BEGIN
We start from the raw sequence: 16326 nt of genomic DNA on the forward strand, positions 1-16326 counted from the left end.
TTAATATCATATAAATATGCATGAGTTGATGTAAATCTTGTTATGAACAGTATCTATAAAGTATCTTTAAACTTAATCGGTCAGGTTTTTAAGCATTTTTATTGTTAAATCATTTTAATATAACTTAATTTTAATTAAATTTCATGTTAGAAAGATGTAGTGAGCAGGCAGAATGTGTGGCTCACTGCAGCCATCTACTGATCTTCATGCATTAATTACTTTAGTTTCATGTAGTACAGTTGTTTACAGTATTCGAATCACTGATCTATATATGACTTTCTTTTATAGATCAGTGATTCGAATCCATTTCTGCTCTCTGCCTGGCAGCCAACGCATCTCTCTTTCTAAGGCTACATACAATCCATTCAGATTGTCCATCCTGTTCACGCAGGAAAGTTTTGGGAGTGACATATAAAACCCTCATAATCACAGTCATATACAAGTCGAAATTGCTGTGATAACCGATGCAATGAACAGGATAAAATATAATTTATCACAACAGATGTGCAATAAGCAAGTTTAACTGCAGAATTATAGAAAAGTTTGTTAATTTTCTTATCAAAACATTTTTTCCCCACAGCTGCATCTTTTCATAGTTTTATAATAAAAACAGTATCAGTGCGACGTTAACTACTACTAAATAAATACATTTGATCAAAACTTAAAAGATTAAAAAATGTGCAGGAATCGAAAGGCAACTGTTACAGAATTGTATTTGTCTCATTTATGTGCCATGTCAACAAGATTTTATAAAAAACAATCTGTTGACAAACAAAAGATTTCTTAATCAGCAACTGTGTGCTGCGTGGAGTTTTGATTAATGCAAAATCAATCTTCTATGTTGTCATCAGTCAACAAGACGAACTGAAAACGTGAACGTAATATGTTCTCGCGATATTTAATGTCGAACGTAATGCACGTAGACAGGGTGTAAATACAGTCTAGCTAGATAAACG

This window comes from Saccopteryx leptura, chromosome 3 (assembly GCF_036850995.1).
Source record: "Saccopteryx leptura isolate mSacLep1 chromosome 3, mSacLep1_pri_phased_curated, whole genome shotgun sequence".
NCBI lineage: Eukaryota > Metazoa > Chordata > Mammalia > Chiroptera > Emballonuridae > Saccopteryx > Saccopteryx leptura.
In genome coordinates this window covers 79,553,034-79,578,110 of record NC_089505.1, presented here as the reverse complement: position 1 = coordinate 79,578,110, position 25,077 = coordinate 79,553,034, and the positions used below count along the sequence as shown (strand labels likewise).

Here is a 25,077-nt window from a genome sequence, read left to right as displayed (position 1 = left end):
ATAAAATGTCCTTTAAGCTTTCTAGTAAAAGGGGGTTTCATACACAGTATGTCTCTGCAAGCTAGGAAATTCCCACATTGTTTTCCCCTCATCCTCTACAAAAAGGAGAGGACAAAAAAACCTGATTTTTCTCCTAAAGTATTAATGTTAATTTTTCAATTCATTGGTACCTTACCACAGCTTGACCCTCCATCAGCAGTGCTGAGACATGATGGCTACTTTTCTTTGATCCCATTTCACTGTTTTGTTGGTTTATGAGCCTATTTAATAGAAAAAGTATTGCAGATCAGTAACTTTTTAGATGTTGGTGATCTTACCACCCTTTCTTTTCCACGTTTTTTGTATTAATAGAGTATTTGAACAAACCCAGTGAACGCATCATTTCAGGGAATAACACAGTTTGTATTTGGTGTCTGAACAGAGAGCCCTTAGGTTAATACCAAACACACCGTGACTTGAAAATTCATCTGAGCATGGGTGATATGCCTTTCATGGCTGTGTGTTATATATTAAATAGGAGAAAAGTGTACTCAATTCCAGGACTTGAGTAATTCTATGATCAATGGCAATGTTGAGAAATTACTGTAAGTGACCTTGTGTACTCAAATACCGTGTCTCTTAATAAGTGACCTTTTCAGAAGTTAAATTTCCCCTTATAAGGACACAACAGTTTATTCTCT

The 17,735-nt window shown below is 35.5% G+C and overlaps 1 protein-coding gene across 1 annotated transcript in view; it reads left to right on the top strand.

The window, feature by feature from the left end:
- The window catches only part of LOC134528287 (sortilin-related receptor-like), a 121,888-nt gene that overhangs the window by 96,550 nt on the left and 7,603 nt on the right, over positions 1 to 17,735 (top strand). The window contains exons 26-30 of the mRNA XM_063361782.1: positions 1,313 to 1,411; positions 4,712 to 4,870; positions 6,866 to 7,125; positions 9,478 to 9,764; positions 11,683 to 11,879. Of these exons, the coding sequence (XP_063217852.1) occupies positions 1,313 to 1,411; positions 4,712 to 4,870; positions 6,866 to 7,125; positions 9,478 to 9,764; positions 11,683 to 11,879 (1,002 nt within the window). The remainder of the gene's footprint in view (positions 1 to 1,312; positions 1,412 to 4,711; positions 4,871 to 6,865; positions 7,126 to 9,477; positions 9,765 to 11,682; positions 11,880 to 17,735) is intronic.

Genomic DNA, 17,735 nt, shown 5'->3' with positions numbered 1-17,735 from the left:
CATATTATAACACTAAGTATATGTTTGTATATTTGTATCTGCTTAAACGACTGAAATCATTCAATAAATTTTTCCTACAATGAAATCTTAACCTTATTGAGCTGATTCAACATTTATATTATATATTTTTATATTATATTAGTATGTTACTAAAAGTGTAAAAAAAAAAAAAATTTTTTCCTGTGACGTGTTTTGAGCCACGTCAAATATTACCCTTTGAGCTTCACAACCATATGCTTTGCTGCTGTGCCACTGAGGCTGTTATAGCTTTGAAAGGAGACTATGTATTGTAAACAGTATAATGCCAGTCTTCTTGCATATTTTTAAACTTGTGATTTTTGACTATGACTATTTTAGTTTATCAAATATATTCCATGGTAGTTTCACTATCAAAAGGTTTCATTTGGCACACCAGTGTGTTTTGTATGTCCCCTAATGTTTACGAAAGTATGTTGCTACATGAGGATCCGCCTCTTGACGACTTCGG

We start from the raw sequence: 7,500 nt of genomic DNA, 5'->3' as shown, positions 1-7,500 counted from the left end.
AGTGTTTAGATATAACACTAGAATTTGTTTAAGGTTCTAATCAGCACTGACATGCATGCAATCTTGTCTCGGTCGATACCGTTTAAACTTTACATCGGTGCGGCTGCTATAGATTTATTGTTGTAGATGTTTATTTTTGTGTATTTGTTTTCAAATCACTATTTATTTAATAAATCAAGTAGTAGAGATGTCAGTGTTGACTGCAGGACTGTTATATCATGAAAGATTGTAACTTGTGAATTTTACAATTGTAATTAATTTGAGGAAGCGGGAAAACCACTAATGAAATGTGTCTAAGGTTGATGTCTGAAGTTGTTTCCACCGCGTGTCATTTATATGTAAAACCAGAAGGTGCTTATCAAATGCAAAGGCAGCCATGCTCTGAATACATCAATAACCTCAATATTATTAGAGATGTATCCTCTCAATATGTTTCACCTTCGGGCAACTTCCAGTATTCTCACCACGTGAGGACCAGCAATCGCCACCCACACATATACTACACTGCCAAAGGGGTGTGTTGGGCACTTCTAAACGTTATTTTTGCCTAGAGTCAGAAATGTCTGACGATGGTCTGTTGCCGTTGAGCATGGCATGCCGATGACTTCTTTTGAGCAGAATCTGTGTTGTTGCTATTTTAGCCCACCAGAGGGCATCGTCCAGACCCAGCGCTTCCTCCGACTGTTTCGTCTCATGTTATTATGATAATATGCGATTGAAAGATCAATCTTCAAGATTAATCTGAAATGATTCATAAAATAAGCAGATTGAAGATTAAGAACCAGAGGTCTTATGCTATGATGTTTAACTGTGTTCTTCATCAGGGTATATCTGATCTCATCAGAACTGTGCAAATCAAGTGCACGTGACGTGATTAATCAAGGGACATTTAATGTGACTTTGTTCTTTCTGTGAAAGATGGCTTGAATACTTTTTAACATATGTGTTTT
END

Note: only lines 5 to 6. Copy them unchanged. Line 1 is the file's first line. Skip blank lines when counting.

NCBI lineage: Eukaryota > Metazoa > Chordata > Mammalia > Chiroptera > Emballonuridae > Saccopteryx > Saccopteryx leptura.
In genome coordinates this window covers 79,553,034-79,578,110 of record NC_089505.1, presented here as the reverse complement: position 1 = coordinate 79,578,110, position 25,077 = coordinate 79,553,034, and the positions used below count along the sequence as shown (strand labels likewise).